On June 2, Mike Krzyzewski, aka "Coach K", announced he was retiring after the 2021-2022 season. During his 40+ years as the head coach of Duke's men's basketball team, Coach K led the Blue Devils to 35 NCAA tournament berths, winning five national championships. He is the winningest coach in Division I men's basketball history.
Over the years Mike was constantly asked if he would ever make the leap "up" to an NBA coaching job. He was courted and wooed by NBA teams and their billionaire owners with huge contracts.
Why did he universally reject these NBA overtures? Was it out of a loyalty to Duke? Nope. The simple answer is he was too busy making a bloody fortune at Duke!
Early Life and Career
Contrary to what you might assume given that he's spent more than half his life at the school, Mike Krzyzewski did NOT attend Duke University. Coach K attended the United States Military Academy at West Point. He DID play basketball while at West Point. Interestingly, his coach was future coaching rival/chair-thrower Bobby Knight.
Mike served a few years in the Army, reaching the rank of Captain before being discharged in 1974. Upon leaving the Army, Mike went to work as an assistant coach for Bobby Knight, who by then was three years into what would be a 30-year career as the head coach of the Indiana Hoosiers.
After one season under Knight, Coach K was hired to be head coach for his alma mater, West Point. He coached at West Point for five seasons.
On March 18, 1980, Duke University announced it had hired Coach K to be its new head coach.
Two quick networthy anecdotes about Duke University:
1) Prior to 1924, Duke was called Trinity College. The school changed its name after receiving a massive donation from in the will of tobacco tycoon James Buchanan Duke. James started from nothing and eventually grew to be the "John D. Rockefeller of tobacco." And he did it all before turning 30. After becoming successful, Duke bought out dozens of rivals, expanding beyond cigarettes to cigars, snuff and stogies. He consolidated everything under his American Tobacco Company.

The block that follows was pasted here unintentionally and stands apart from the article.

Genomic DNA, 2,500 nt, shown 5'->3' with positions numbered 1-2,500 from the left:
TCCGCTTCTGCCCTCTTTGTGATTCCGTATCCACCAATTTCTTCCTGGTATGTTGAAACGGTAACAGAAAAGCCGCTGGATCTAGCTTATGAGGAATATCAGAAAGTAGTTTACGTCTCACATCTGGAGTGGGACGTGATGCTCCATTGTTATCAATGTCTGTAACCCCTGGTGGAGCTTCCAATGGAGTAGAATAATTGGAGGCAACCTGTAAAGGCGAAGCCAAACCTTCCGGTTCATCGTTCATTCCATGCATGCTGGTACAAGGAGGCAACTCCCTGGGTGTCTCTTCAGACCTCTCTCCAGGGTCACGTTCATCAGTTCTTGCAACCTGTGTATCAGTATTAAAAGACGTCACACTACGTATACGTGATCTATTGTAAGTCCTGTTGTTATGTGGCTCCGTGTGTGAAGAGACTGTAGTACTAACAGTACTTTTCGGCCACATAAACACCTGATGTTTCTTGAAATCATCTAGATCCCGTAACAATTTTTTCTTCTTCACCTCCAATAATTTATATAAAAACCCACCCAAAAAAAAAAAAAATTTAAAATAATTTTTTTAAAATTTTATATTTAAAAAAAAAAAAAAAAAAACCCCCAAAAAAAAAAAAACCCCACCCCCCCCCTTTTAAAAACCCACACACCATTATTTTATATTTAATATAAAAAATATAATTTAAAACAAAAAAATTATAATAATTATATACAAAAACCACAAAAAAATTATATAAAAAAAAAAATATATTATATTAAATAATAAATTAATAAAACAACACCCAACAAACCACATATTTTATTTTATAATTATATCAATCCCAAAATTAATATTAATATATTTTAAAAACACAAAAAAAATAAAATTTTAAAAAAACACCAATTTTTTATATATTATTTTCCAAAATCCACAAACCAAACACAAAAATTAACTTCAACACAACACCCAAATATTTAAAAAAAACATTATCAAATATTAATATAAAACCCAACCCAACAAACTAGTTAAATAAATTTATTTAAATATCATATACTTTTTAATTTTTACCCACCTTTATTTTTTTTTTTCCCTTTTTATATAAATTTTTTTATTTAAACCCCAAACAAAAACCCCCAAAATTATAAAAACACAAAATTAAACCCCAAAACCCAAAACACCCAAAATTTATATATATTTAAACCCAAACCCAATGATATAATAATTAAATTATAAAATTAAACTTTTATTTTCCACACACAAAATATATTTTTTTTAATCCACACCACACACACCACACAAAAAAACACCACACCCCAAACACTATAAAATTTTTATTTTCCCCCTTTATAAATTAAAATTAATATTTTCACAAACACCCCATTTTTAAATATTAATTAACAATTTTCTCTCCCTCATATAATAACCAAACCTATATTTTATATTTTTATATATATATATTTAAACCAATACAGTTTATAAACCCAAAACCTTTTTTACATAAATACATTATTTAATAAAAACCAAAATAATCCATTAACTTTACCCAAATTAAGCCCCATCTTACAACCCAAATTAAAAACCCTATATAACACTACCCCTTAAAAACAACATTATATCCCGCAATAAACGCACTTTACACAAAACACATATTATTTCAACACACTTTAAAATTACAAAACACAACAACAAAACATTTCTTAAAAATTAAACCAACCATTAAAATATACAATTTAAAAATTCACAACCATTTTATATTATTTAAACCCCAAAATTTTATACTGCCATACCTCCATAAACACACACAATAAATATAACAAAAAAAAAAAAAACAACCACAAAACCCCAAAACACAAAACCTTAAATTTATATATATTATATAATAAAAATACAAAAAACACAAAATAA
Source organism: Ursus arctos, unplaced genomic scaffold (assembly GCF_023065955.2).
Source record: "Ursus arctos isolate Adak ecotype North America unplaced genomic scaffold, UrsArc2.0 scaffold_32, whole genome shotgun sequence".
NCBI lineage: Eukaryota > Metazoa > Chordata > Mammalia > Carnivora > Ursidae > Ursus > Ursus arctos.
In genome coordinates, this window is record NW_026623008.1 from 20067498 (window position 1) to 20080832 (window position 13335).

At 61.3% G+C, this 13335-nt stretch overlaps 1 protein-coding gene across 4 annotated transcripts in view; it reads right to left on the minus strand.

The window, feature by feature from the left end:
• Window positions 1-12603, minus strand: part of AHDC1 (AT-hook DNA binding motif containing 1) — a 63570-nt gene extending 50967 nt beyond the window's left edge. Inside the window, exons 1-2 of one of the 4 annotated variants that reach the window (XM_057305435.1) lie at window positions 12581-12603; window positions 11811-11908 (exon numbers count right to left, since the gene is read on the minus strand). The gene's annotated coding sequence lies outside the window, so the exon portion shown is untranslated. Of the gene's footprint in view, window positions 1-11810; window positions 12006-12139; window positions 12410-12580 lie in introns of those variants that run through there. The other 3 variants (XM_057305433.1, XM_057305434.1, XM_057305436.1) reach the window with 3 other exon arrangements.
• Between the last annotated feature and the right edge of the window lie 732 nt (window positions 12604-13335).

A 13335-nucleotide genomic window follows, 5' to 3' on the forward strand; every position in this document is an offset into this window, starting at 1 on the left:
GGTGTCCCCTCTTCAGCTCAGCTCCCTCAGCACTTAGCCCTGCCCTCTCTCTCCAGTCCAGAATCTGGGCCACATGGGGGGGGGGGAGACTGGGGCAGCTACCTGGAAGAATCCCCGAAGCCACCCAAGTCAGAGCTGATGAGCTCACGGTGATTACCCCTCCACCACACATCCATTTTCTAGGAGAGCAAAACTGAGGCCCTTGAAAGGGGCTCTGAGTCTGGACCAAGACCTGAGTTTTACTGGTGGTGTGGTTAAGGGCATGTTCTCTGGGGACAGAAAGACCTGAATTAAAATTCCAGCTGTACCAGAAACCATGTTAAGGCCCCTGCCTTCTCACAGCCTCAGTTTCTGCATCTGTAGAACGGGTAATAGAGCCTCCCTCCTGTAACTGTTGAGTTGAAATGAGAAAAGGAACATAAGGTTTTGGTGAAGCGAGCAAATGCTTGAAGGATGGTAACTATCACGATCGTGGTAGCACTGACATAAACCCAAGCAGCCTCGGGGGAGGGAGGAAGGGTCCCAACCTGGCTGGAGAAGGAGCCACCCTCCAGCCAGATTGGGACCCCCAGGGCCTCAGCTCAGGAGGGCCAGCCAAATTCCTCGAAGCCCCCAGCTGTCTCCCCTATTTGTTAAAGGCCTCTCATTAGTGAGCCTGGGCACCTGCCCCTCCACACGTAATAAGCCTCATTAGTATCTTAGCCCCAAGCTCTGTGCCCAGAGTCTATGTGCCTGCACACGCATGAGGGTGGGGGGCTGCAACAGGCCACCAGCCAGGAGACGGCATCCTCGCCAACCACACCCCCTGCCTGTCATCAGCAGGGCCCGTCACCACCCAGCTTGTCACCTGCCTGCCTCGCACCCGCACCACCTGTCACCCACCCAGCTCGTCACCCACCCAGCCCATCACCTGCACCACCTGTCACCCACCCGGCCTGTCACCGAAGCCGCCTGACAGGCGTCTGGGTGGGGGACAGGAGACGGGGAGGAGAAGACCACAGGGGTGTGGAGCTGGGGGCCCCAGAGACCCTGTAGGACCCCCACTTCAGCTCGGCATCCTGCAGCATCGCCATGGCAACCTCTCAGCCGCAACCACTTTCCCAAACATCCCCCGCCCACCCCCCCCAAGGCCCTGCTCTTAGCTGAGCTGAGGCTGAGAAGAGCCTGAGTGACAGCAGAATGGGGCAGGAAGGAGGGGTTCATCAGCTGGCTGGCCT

At the time of his death in 1925, James Buchanan Duke was worth around $200 million. That's the same as around $3 billion in today's dollars. And while that may not seem like all that much from the lenses of our modern point of view, when you take into account Duke's personal fortune as a percentage of GDP at the time, his fortune was the equivalent of someone today being worth hundreds of billions of dollars. He is easily one of the 50 richest Americans of all time.
Upon his death in October 1925, Duke's will gifted $70 million to The Duke Endowment, a trust he had established the year before with a $40 million gift. The trust's $110 million in assets are worth the same as around $1.7 billion today. The Duke Endowment was made specifically to benefit what became Duke University, as well as Davidson College, Furman University and more than 100 not-for-profit hospitals in North and South Carolina.
2) The rest of John Buchanan Duke's estate, around $100 million, was left to his daughter Doris. Doris was 12 years old at the time and was instantly nicknamed "the richest girl in the world" thanks to her trust fund's approximate $1.5 billion modern value. After spending most of her life being hounded by reporters and people begging for money, Doris moved to Hawaii for years, where she lived in relative anonymity and even became one of the best female surfers of her era.
When Doris died in 1993, she left the majority of her fortune to a variety of charities and foundations. She also left a $100,000 trust fund to her dogs.